Scottish Wedding Traditions – Our Top 5 Wedding Suggestions to Showcase your Scottish Heritage
Scottish wedding traditions have gone back hundreds of years and have deep roots in Celtic history. In today's age, traditional Scottish wedding ceremonies are less often observed. However, they can still be subtly infused into your big day. Whether you want a massive display of heritage or a slight nod to tradition, here are our top 5 wedding suggestions on how to include Scottish wedding traditions into your ceremony.
Handfasting is an ancient tradition for Scottish weddings that dates back to 700 BC and is often still used in ceremonies. Handfasting is a Celtic ritual in which hands of the couple are tied together to symbolize the binding of their union. This is where the phrase "tying the knot" comes from.
Traditionally, cords or ribbons are used to tie the cord.
During the ceremony, the officiant begins by explaining the ceremony and what it implies to the pair. This statement includes the acknowledgement of the couple binding their lives together. The officiant then summons the couple to join hands, which signifies their free will to start the marriage. From here, the officiate reads a series of vows as cords are wrapped around the couple's hands.
A Sprig of White Heather
White heather is a symbol of good luck in Scotland. According to Scottish tradition, placing a sprig of white heather in the bridal bouquet brings good luck to the marriage. This tradition has origins in the Scottish borders and is linked back to the 1544 Clan Ranald battle, where soldiers attributed their victory to wearing white heather in their bonnets. It is also linked to a tale of a clan leader attributing his safe escape from enemies to white heather covering him as he hid.
This subtle placement of a sprig of white heather in a wedding bouquet is the perfect way to acknowledge Scottish tradition.
If you fancy going all out and genuinely committing to Scottish wedding tradition, a Gretna Green wedding is the ultimate way.
The village of Gretna Green is a significant part of Scottish history and became famous hundreds of years ago for weddings. This started in 1754 when Lord Hardwicke's Marriage Act came into force in England. Under the Act, if a person under 21 objected to the minor's marriage, the parent could declare the union illegal. Because the Act did not apply in Scotland, young couples forbidden to marry by their parents would cross Scotland to elope.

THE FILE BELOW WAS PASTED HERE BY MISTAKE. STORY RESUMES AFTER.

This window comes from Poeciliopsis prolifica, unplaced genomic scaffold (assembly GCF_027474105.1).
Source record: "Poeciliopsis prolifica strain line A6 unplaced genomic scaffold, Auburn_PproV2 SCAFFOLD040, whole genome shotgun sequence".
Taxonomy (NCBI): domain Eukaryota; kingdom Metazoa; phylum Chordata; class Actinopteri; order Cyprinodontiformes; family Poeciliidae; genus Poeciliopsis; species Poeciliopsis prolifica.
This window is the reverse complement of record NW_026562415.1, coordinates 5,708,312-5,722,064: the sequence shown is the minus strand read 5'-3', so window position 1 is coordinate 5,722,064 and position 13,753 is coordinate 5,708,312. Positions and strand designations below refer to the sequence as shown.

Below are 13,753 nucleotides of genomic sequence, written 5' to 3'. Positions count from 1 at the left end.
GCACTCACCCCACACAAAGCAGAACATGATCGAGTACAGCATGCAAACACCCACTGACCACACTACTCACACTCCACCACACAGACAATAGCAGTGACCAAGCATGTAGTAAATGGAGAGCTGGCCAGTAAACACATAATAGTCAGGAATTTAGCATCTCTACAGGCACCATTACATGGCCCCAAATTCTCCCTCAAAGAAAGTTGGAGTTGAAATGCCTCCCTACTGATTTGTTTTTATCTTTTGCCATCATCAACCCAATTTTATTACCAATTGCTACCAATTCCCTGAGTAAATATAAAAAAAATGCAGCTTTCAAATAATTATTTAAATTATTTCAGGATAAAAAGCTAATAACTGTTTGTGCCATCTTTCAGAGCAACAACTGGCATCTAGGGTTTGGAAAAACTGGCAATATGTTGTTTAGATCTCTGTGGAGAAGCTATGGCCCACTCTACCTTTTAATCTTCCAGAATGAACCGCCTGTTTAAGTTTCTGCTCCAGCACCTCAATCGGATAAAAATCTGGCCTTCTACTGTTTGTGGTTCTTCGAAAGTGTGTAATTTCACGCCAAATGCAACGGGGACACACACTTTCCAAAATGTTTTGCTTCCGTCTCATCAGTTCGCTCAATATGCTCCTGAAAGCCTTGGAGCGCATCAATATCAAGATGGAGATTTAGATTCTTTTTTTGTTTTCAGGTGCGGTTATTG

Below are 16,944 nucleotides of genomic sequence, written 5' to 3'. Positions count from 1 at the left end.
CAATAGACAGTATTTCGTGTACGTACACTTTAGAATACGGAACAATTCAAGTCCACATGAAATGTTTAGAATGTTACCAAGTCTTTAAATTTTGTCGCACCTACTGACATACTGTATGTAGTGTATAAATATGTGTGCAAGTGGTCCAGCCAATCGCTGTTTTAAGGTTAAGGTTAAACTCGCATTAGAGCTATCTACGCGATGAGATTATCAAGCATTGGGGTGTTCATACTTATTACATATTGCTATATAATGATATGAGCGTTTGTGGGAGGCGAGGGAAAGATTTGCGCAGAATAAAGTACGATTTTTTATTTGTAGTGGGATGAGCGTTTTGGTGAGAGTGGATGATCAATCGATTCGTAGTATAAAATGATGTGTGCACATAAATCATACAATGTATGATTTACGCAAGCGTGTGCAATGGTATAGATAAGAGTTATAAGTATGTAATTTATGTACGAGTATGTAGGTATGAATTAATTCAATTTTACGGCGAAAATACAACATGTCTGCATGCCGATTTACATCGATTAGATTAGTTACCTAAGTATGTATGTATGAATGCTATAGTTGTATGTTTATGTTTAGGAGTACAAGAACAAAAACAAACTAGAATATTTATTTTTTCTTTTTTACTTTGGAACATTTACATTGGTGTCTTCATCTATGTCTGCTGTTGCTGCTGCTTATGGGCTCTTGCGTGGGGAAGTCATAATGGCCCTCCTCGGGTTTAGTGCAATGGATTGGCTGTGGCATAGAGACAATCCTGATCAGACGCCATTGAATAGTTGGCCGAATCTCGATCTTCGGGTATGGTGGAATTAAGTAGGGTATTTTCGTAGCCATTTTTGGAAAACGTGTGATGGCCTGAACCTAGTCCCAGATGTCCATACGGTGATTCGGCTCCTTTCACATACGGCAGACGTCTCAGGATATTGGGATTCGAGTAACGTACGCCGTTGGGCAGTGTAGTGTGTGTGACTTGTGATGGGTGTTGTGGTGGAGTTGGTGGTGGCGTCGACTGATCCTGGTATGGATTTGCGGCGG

Today, this romantic history still draws couples from all over the UK to Gretna Green to get married. Gretna's two blacksmiths' shops and countless inns became the settings for tens of thousands of weddings. Today there are many wedding venues around Gretna Green, from former churches to purpose-built chapels. The services at all the venues are always performed over a blacksmith's anvil to respect the tradition.
Tartan Wedding Accessories
While Kilt outfits are commonplace at a Scottish wedding, many opt for a step further and implement a tartan theme throughout their venue.
A fundamental way to do this is in the table settings. Table cloths and napkins are a great way to include tartan features. Some people even include the two family's clan tartans within the details to represent the family history and union.
Tartan themed invitations are an ideal way to kick-start your wedding with Scottish heritage at the forefront. Consider a thistle stamp and Celtic symbols to decorate with!
Another great way to include tartan is to provide tartan shawls for guests and the wedding party. With Scotland being notorious for chilly and unreliable weather, a chic tartan cover-up can be a perfect finishing touch for a traditional Scottish wedding.
Traditional Scottish Dancing
A classic way to include Scottish heritage in your wedding is, of course, traditional Scottish dancing. If you were raised in Scotland, chances are you were gathered in your Primary School's PE hall every Christmas and taught the standard Gay Gordon, The Dashing White Sergeant and The Military Two-Step.
A wedding is the perfect (if not only?) time to put your compulsory years of Scottish country dancing to the test! Encourage your guests to brush up on a selected few dances beforehand, and get everyone up on their feet when it's time for a dance!